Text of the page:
Dossia gains momentum toward providing employees with personal, private, portable and secure health
Major U.S. employer group adds new founders, collaborators for building dossia infrastructure
September 17, 2007
Dossia, a non-profit consortium of large employers, announced today two new founding members and a healthcare advisor and technology collaborator, updating its progress toward the development of private, personal, portable and secure health records for its employees, their dependents and retirees.
Dossia was established by major U.S. employers Applied Materials, BP America, Inc., Cardinal Health, Intel Corporation, Pitney Bowes Inc. and Wal-Mart, to create a web-based system that will enable employees to gain access to their own personal health data, which is now largely inaccessible to them. Dossia will use a web-based infrastructure to empower individuals to manage their own health care, improve communications with their doctors, and provide more complete and accurate information for health care providers than the current system, which continues to be fragmented and still partially paper-based.
Dossia announced the addition of two new founding members, AT&T and sanofi-aventis, bringing the total number of employees, their dependents and retirees, who will receive access to this benefit, to more than 5 million. Dossia plans to roll out this benefit to a group of early adopter founder company employees in late 2007.
Dossia also announced a new collaboration with Children's Hospital Boston (Children's) to provide strategic and technological expertise and guidance in creating, deploying and operating the Dossia infrastructure. For more than a decade, researchers in the Children's Hospital Informatics Program (CHIP), based at Children's Hospital Boston and affiliated with Harvard Medical School and with the Harvard-MIT Division of Health Sciences and Technology, have been leaders in pioneering and promoting personal control of health information as a key to improving consumer health management and outcomes and in developing rigorous, privacy-protective methods of ensuring patient control over their own medical information.
CHIP researchers developed Indivo, the first personally-controlled health record (www.indivohealth.org), through grants from the National Library of Medicine and the Centers for Disease Control and Prevention. Indivo enables patients to integrate their health information across sites of care and over their life time, and to selectively share that data with health care providers and family members. The Indivo system is currently being used nationally and internationally, and will be a key part of Children's own information portal for its patients.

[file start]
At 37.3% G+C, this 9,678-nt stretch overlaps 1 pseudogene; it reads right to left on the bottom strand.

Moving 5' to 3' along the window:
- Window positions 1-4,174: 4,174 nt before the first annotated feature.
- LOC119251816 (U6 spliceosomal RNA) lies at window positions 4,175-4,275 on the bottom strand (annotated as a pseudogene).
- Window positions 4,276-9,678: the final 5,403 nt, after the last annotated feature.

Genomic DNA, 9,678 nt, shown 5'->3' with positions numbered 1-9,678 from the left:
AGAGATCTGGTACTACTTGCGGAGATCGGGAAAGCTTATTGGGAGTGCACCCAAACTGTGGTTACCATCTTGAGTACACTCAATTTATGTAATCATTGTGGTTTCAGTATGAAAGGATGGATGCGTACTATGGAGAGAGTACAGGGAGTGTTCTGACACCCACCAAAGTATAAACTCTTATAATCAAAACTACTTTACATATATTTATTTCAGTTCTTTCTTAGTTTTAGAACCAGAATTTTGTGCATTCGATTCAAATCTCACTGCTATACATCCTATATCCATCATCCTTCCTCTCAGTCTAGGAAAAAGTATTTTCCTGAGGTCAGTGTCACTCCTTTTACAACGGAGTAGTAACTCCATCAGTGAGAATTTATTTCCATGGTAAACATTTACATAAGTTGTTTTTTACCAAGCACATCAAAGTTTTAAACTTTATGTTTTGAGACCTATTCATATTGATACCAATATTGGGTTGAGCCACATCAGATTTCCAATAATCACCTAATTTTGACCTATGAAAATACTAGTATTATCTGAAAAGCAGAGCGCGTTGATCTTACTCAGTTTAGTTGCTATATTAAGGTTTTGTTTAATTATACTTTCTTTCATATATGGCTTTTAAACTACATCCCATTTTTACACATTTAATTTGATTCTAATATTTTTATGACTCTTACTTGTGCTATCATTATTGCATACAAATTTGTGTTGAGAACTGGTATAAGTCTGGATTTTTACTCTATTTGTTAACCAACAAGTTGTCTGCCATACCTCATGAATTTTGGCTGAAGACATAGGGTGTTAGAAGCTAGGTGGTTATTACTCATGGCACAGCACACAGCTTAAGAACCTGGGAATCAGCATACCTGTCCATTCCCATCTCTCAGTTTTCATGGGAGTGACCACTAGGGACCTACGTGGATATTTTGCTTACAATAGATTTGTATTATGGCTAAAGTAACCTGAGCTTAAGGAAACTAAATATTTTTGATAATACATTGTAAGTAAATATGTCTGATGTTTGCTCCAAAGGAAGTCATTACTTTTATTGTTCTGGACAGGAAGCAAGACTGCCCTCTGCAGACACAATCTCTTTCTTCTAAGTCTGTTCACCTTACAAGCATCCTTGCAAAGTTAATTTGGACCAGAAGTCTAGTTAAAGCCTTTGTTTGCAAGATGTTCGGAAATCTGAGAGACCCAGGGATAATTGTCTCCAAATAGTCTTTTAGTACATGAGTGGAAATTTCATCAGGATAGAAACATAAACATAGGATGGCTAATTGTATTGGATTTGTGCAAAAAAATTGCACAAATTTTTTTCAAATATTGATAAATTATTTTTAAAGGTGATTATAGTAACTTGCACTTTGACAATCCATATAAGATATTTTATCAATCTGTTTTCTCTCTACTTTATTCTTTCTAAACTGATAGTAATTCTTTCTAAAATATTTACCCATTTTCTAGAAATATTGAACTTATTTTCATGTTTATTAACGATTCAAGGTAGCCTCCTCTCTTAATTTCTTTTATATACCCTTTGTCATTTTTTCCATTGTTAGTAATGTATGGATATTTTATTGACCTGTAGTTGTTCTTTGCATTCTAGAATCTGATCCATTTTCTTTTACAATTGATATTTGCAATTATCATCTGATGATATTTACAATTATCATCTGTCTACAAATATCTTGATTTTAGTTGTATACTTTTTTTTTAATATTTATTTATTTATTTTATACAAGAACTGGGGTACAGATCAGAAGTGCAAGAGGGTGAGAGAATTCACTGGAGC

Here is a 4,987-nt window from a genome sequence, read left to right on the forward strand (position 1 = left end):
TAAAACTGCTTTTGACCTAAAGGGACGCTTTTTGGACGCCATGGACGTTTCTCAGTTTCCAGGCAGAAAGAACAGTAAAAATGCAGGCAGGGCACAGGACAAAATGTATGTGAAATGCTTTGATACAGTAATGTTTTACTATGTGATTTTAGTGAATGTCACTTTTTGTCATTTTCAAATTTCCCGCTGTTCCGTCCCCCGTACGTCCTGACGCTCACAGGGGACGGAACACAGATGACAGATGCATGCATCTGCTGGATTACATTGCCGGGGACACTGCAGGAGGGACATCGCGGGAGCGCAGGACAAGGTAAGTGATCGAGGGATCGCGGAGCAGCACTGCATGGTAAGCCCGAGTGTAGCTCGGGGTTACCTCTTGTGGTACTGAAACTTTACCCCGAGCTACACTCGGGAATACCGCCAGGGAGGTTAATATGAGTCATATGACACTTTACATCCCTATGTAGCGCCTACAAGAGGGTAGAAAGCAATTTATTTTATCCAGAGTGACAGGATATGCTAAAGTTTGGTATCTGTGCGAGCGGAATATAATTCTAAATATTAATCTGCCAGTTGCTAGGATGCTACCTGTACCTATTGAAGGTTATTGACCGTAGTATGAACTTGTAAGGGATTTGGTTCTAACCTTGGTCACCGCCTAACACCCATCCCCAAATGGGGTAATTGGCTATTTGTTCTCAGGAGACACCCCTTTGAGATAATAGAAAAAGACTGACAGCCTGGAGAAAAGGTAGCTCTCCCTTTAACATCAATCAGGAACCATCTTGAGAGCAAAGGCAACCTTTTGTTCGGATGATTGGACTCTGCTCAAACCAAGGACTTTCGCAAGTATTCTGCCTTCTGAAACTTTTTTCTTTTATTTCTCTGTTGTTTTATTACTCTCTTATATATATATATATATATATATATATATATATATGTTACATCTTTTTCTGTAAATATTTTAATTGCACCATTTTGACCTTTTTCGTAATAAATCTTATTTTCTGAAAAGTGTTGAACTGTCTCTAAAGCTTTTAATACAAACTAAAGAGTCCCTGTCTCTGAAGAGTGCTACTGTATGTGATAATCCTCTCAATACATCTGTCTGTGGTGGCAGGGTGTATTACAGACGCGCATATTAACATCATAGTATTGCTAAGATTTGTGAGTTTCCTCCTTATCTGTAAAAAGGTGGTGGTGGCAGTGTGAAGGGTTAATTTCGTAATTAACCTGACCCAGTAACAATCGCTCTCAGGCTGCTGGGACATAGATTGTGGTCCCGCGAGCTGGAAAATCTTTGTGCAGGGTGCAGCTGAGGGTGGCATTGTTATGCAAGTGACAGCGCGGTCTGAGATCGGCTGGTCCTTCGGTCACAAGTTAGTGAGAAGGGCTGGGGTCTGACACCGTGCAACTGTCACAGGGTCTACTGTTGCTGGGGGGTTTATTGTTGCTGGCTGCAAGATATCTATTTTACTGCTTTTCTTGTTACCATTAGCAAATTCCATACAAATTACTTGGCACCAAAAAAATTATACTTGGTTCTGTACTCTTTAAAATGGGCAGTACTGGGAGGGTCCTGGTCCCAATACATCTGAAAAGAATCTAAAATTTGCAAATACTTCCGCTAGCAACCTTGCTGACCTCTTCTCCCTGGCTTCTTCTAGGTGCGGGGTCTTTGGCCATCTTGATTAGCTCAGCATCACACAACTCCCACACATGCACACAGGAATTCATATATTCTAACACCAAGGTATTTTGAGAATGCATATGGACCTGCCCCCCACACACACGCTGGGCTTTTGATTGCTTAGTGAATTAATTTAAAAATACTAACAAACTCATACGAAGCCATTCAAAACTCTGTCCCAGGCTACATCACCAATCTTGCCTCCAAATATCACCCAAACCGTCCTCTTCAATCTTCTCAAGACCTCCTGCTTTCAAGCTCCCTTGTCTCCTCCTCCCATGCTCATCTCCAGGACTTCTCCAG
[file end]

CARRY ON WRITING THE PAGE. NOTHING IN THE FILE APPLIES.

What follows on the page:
"Since the inception of the Indivo system in 1998, we have firmly held that the best way to get vital and private medical information to the point of care is under the strictest control of the individual," said Kenneth Mandl, MD, MPH, a CHIP researcher and physician in Emergency Medicine at Children's Hospital Boston. "Dossia and Children's share a common vision of promoting widespread adoption of personally controlled health records and are excited to be working together to make this vision a reality."
Children's will collaborate with Dossia to adapt a version of the existing, open source Indivo system to provide secure, portable, personally controlled health records for employees, dependents and retirees of Dossia's founding companies.
"The founding companies formed Dossia because we believe it will help make the health care system more efficient and effective - reducing medical errors, eliminating waste and reducing costs to health care providers and to employers who provide health benefits to employees," said Michael J. Critelli, Chairman, Dossia and Executive Chairman, Pitney Bowes. "The support and resources of the large employers that comprise Dossia, coupled with the best and brightest research minds from Children's Hospital Boston, present a unique opportunity to move this ambitious, first-of-its-kind project forward."
"Giving individuals and families control of their health information is a critical step in helping people protect their health," said Julie Gerberding, MD, MPH, director of the Centers for Disease Control and Prevention. "Dossia and its collaborators at Children's Hospital Boston are poised to make the vision of a secure and easy-to-use electronic personal health record a practical and sustainable reality."
Based on the Indivo system, and with the individual's consent, the Dossia framework will gather health information from various sources and store it within secured databases. Dossia's use of the Indivo open architecture will support multiple personal health applications, allowing users to organize and summarize their information in ways that are most useful to them. Health records will be secure and private, accessible only by the individual or by others to whom the individual has granted permission. Records also will be portable, enabling individuals to continue using the records even if they change employers, health plans or doctors. Participation by employees will be voluntary.
In addition to new founders and collaborators to help build the infrastructure, Dossia has formed a full-time leadership team with loaned executives from several founders who will now lead strategy, project development and deployment. Colin Evans of Intel serves as president of Dossia. Other Dossia leaders include: Bob Hartley of Applied Materials; Carolyn Walton of Wal-Mart; Tom Foth of Pitney Bowes; and Dave Hammond of Cardinal Health. For more information on Dossia, please visit: www.dossia.org.
Kenneth Mandl, MD, MPH